R35 Nissan GT-R (2009-2022) review – a technical triumph that may never be repeated
The Nissan GT-R purveys a legendary status like few others. Bespoke, highly strung and intense, the R35 will live on as a high point in Japanese automotive engineering
Back in 2007 when the R35 Nissan GT-R first debuted in Japan, its facts and figures looked like something from a dreamscape. Its hardware tally was shocking (bespoke twin-turbocharged V6 engine, transaxle dual-clutch transmission, an active all-wheel-drive system that required two prop shafts and active differentials on both axles for total torque vectoring) – it seemed like Nissan might have gone too far, creating something synthetic and overly augmented.
It was a narrative that many claimed when it arrived in Europe in 2009, but the reality was something quite different. Yes, it was big and heavy, but totally brilliant. Immersive in the extreme and capable beyond what the figures suggested, it was anything but the anodised, characterless experience that some found it all too easy to label. In 2017 Nissan gave the R35 GT-R the biggest update since its launch, and despite never standing still in terms of development during those nine years, constant tweaks and adjustments to software and set-up, not to mention gradual increases in power have turned it into an unrivalled entity in high performance engineering.
There’s also been a couple of brilliant Nismo variants, plus plenty of limited-run specials, but the R35 has always fundamentally been the brilliant high performance coupe it was initially designed to be – a truly unique experience in the industry, and when the stars aligned a true great of the 21st century.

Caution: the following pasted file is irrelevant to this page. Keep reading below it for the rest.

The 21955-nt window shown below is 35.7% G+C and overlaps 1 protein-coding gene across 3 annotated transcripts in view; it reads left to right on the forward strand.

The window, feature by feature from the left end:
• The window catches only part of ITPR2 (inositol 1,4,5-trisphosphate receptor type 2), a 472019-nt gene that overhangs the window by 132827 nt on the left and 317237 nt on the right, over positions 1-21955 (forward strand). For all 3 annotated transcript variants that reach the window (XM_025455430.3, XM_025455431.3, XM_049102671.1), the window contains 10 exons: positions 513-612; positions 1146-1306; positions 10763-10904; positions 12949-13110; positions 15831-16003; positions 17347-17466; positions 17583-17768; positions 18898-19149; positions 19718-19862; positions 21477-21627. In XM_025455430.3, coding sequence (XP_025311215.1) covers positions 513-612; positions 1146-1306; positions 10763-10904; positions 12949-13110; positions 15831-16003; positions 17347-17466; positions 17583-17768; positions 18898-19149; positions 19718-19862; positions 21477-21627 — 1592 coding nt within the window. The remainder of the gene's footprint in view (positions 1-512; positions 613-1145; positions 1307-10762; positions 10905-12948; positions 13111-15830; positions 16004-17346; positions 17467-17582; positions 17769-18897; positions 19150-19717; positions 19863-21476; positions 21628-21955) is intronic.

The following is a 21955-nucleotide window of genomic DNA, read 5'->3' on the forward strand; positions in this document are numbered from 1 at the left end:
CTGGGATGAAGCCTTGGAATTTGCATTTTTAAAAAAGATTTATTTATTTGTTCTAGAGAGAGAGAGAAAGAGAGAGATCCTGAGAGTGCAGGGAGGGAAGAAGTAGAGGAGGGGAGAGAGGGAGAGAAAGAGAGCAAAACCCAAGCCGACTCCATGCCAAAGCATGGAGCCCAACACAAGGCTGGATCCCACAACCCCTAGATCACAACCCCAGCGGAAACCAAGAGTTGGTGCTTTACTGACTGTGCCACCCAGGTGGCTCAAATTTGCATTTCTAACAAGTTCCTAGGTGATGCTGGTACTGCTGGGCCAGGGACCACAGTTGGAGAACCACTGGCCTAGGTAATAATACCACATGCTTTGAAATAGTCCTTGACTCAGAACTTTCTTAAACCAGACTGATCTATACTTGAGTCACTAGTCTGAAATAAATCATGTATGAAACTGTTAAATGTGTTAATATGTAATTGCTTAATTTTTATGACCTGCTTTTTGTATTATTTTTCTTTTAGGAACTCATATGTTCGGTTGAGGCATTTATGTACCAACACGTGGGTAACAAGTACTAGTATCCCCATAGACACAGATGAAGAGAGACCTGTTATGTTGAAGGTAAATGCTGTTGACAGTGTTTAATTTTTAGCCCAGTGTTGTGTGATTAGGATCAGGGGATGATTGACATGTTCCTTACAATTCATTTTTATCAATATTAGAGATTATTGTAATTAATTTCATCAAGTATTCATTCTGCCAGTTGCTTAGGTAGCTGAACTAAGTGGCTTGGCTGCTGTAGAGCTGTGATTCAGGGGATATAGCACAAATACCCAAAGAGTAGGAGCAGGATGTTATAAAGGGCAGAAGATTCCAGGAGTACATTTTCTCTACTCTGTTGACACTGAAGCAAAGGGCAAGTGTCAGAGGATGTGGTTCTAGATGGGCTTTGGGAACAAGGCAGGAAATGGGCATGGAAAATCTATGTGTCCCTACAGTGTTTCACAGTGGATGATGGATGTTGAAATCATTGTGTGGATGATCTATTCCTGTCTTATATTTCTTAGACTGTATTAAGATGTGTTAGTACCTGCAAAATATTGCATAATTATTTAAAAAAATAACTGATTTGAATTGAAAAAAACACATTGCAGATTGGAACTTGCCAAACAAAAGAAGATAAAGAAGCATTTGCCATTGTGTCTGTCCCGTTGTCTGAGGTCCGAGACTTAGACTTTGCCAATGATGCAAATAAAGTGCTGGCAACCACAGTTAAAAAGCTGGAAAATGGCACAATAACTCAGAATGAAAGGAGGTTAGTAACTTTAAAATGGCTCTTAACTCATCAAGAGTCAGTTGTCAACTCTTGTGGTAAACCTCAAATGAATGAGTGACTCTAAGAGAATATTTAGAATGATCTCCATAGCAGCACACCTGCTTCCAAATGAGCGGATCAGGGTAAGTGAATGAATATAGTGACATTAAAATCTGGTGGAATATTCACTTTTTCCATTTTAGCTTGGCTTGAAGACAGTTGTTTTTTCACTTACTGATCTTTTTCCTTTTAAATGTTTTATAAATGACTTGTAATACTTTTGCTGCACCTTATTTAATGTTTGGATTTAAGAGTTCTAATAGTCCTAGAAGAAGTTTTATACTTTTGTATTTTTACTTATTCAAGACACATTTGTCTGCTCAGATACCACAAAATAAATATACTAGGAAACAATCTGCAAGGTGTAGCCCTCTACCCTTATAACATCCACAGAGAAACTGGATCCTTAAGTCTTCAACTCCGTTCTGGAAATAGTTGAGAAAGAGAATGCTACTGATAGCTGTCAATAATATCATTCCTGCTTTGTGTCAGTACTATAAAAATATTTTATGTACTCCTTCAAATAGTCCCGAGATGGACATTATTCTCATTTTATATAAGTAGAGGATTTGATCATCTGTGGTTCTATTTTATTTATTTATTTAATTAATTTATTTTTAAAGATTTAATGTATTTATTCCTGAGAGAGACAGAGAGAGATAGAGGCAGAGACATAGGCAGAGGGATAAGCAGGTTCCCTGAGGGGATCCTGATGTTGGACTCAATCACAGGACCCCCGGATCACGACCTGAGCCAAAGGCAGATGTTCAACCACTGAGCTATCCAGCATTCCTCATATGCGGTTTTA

Nissan GT-R: in detail
- Engine, gearbox and technical highlights - A 20bhp increase for the 3.8-litre twin-turbocharged V6 from 2017. Shifts from the dual-clutch auto are as rapid as ever.
- Performance and 0-60mph time - An already blisteringly fast car, the 2017 car got more power. The Nismo versions were even faster still.
- Ride and handling - Even after 14 years, it’s still capable of seeing off virtually any other car on the road. Notable improvements to the ride, and R mode is no longer unusable when the going gets bumpy.
- MPG and running costs - Be in no doubt, the GT-R will be expensive to run. Not just on fuel but also insurance, and it'll need more maintenance than the average Nissan too.
- Interior and tech - Improvements made at the last update have bestowed a certain quality on the GT-R's cabin that was absent before. It's a welcome change.
- Design - The GT-R is best described as big and bold. Its looks aren't to everyone's tastes, but its vast size makes its performance even more impressive.
Prices, specs and rivals
The return of Godzilla after a seven-year absence proved to be well worth the wait when the new Nissan GT-R landed on UK shores in 2009. The technological tour de force that was the R35 GT-R comfortably became the performance yardstick in the alluringly accessible £50k price bracket.